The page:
- US Dollar Index remains pressured at seven-month low after declining the most in over a week.
- United States Consumer Price Index marked the first contraction since June 2020 and lured DXY bears.
- Federal Reserve officials backed slower interest rate hikes but retreated from policy pivot talks.
- Strong prints of US Michigan Consumer Price Index, 5-year Consumer Inflation Expectations could trigger US Dollar short-covering.
US Dollar Index (DXY) licks its wounds at the seven-month low as bears await more clues to extend the United States inflation-inflicted losses ahead of other key statistics from the world’s biggest economy. Also likely to have probed the DXY bears could be the recent lack of data and fresh geopolitical fears surrounding the US and China. That said, the US Dollar Index seesaws near 102.20 by the press time of early Friday, after falling the most in a week the previous day.
United States Consumer Price Index drowned US Dollar Index
On Thursday, the United States Consumer Price Index (CPI) amplified concerns about the Federal Reserve’s slower rate hikes by printing downbeat numbers for December, which in turn pushed the US Dollar Index to refresh a multi-month low. That said, the headline CPI matched 6.5% YoY forecasts versus 7.1% prior. More importantly, CPI ex Food & Energy also proved the market consensus of 5.7% YoY figure right, compared to 6.0% previous readings. It’s worth noting that the CPI MoM marked the first negative figure since June 2020 while marking a -0.1% figure for the stated month, versus 0.0% forecast and 0.1% prior.
Federal Reserve officials favor slower rate hikes but not pivot talks
Following the downbeat United States inflation data, Federal Reserve Bank of Philadelphia President Patrick Harker was the first to flag easy rate hikes after the US CPI and weighed on the US Dollar. On the same line, Richmond Federal Reserve President Thomas Barkin mentioned that it “makes sense” to steer more deliberately as the Fed works to bring inflation down. However, St. Louis Federal Reserve leader James Bullard also said that the most likely scenario is inflation remaining above 2%, so the policy rate will need to be higher for longer.
That said, the Fed Fund Futures tied to the policy rate implied a nearly 100% chance of a 0.25% Fed rate hike in February while the odds favoring a 50 basis points (bps) rate hike in the said month slumped to 8.0%.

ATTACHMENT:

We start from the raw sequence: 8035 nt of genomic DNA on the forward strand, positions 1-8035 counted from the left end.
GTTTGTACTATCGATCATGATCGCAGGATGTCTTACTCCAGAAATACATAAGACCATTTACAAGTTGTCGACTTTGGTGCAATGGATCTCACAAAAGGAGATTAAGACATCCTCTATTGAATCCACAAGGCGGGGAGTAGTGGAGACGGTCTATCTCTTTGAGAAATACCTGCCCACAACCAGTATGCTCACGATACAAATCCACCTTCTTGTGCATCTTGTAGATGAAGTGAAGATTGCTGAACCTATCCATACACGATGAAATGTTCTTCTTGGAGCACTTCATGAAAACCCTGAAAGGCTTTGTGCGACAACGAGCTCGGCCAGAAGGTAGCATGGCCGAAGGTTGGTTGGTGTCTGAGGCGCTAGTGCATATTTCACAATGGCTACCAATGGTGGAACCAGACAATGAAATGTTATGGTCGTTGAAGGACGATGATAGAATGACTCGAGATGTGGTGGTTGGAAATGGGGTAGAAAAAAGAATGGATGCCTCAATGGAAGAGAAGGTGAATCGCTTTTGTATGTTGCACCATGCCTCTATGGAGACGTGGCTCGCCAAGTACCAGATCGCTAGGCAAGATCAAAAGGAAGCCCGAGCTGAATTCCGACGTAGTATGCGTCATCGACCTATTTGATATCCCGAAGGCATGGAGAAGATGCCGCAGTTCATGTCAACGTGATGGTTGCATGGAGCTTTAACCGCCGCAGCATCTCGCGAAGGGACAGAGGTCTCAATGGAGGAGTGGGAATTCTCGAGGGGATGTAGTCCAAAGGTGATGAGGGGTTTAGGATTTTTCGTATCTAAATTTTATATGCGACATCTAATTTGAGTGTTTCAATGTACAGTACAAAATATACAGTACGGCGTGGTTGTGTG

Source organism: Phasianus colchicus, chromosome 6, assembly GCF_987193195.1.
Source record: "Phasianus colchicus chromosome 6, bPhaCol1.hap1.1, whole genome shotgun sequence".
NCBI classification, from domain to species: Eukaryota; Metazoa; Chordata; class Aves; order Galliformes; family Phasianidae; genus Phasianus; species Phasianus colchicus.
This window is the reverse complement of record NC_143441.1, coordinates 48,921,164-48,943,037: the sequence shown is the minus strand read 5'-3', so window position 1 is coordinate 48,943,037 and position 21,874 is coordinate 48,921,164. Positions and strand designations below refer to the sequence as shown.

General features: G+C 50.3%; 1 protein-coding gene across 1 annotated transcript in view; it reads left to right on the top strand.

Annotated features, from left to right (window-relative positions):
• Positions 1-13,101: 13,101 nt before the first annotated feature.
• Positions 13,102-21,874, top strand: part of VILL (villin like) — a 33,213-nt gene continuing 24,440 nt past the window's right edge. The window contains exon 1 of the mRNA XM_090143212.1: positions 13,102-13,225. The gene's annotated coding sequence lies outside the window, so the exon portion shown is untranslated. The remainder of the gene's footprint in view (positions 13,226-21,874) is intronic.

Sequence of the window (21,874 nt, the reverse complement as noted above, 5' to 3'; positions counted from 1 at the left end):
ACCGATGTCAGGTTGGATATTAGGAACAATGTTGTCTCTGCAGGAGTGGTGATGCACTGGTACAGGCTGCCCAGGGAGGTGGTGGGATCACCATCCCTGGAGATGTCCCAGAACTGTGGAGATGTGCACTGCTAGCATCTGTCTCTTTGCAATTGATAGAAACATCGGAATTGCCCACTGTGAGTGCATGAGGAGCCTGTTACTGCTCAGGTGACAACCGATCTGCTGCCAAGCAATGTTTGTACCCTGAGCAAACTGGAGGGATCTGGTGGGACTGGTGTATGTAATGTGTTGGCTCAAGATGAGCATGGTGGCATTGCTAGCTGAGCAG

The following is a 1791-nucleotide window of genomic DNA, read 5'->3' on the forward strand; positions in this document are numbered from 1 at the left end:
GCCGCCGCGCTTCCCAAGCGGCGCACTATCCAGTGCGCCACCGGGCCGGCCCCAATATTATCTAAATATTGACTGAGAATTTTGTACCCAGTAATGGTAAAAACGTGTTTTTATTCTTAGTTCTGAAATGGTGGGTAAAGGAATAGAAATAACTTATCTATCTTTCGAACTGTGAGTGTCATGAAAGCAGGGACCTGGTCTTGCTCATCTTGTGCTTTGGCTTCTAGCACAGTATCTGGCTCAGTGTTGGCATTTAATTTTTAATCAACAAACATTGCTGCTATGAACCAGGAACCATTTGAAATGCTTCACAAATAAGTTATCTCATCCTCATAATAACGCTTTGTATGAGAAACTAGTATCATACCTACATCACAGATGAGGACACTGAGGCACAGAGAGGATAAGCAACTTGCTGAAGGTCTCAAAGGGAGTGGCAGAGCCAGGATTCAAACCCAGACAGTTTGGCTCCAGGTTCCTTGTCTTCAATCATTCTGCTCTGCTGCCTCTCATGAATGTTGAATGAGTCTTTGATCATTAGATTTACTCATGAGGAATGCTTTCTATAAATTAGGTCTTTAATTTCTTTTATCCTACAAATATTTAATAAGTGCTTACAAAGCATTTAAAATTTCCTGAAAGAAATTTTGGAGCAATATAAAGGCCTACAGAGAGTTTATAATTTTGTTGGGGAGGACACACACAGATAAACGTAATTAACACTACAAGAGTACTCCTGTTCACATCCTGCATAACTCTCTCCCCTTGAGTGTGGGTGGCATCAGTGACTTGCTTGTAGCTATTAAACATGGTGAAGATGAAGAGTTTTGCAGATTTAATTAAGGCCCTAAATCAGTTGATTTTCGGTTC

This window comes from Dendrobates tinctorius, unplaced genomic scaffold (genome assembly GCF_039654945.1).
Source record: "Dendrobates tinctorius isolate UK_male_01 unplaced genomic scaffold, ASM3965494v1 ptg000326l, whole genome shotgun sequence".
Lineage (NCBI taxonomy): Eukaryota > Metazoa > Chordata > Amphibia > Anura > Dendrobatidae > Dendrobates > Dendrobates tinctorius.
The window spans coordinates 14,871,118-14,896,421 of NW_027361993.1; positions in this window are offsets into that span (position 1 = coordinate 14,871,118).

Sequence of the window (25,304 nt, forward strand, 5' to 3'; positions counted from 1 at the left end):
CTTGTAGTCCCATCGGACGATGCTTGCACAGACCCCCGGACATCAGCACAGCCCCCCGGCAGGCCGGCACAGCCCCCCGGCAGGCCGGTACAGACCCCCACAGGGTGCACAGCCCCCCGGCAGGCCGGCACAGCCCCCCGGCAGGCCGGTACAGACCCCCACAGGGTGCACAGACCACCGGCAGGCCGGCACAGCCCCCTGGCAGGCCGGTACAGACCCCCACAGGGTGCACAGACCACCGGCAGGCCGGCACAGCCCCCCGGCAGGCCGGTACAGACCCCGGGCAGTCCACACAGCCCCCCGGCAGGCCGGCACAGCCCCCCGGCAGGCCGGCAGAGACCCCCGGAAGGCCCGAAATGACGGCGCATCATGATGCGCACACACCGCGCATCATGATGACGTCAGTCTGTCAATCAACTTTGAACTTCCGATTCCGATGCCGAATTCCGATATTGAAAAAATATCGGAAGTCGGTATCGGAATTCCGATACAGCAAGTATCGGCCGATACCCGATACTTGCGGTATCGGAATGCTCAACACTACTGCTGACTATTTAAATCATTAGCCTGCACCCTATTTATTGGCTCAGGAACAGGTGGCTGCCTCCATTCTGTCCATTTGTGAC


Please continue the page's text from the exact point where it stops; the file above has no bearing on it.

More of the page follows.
US-China tussles put a floor under the DXY price
Reuters cites anonymous sources to state that the White House will discuss a recent crackdown on exports of chip-making tools to China with Japanese and Dutch officials during upcoming visits. The news also mentions that the White House Officials will not result in “immediate” pledges from the two countries to impose similar curbs. The news refreshes the geopolitical tussles between the United States and China and underpins the US Dollar Index rebound, or at least a pause to the further downside.
More data eyed to confirm US Dollar Index fall
Although the US CPI and comments from the Fed policymakers have highlighted the odds of the Federal Reserve’s (Fed) easy rate hikes from February, talk of the policy pivot need more proofs to gain the market’s attention. Among them, China’s trade numbers for December and the first prints of the US Michigan Consumer Sentiment Index (CSI) for January will be important for immediate direction. Also important will be the US 5-year Consumer Inflation Expectations.
To sum up, US Dollar Index (DXY) remains on the bear’s radar but the room towards the south hinges on more data.
US Dollar Index technical analysis
With its downside break of 103.00, the US Dollar Index smashed the key support line stretched from May 2021. However, the 50% Fibonacci retracement level of the DXY’s May 2021 to September 2022 upside, near 102.15, restricts the quote’s immediate declines.
Even so, the bearish signals from the Moving Average Convergence and Divergence (MACD) indicator keep the US Dollar Index bears hopeful of breaking the immediate support, which in turn highlights May 2022 low surrounding 101.30.
It should be noted, however, that the Relative Strength Index (RSI) line, placed at 14, is near the oversold territory and suggests limited downside room, which in turn adds strength to the 101.30 support.
In a case where the DXY drops below 101.30, the 101.00 and the 100.00 thresholds could probe the bears before directing them to the 61.8% Fibonacci retracement level, also known as the “Golden Ratio”, surrounding 99.20.
Alternatively, the US Dollar Index corrective bounce remains elusive unless the quote stays below the aforementioned multi-month-old support line, now resistance around 103.05.
Following that, the 38.2% Fibonacci retracement and the monthly high could test the DXY bulls around 105.15 and 105.65 respectively.
However, the US Dollar Index remains on the bear’s radar unless the quote stays below the 200-Day Moving Average (DMA) level of 106.65.
DXY: Daily chart
Trend: Further downside expected